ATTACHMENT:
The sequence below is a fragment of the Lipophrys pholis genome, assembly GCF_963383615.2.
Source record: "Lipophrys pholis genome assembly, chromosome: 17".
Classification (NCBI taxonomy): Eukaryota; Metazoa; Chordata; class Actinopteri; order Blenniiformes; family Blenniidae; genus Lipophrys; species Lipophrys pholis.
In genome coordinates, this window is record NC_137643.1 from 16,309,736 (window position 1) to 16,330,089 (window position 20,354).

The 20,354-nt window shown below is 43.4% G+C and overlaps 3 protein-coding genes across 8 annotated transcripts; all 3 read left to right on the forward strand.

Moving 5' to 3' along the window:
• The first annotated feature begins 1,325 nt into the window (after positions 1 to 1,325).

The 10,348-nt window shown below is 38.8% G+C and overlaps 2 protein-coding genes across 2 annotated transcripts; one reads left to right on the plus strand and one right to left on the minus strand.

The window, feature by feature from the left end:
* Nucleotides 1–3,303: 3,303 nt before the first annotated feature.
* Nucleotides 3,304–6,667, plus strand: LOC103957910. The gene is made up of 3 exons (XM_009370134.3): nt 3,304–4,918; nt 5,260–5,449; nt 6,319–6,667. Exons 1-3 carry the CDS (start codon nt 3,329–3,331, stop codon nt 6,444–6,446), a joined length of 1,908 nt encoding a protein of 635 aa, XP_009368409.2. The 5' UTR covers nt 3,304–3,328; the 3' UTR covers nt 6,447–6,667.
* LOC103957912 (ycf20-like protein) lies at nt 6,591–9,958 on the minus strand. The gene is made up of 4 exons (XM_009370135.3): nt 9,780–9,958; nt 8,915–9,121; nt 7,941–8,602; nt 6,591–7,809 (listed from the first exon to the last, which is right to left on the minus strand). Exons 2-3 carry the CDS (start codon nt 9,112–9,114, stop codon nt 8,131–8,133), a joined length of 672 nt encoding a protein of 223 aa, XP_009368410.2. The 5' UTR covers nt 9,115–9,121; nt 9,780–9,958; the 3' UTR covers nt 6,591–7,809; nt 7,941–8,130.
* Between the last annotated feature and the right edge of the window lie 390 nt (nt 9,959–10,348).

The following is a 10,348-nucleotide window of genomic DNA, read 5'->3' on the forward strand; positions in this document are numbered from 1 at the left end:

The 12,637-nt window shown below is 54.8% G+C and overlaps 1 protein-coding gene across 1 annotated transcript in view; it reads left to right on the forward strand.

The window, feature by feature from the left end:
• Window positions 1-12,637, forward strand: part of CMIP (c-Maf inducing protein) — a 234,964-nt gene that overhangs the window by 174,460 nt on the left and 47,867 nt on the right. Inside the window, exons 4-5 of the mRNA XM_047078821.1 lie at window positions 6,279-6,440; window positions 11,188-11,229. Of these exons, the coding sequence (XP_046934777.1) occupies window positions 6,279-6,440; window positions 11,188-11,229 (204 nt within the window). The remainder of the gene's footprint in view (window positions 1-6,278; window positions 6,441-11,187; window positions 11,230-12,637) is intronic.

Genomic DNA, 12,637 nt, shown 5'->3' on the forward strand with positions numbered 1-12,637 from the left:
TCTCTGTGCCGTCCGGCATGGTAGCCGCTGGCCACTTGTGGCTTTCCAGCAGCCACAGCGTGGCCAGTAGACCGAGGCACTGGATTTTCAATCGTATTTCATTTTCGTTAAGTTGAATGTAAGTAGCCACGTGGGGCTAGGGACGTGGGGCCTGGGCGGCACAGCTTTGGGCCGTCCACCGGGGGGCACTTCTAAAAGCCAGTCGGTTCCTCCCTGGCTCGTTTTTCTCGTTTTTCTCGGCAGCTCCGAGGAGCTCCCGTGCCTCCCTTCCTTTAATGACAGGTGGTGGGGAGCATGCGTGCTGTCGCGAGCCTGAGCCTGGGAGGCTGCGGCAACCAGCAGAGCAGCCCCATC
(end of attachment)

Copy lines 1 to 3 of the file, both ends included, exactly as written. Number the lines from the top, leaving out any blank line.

The sequence below is a fragment of the Lipophrys pholis genome, assembly GCF_963383615.2.
Source record: "Lipophrys pholis genome assembly, chromosome: 17".
Classification (NCBI taxonomy): Eukaryota; Metazoa; Chordata; class Actinopteri; order Blenniiformes; family Blenniidae; genus Lipophrys; species Lipophrys pholis.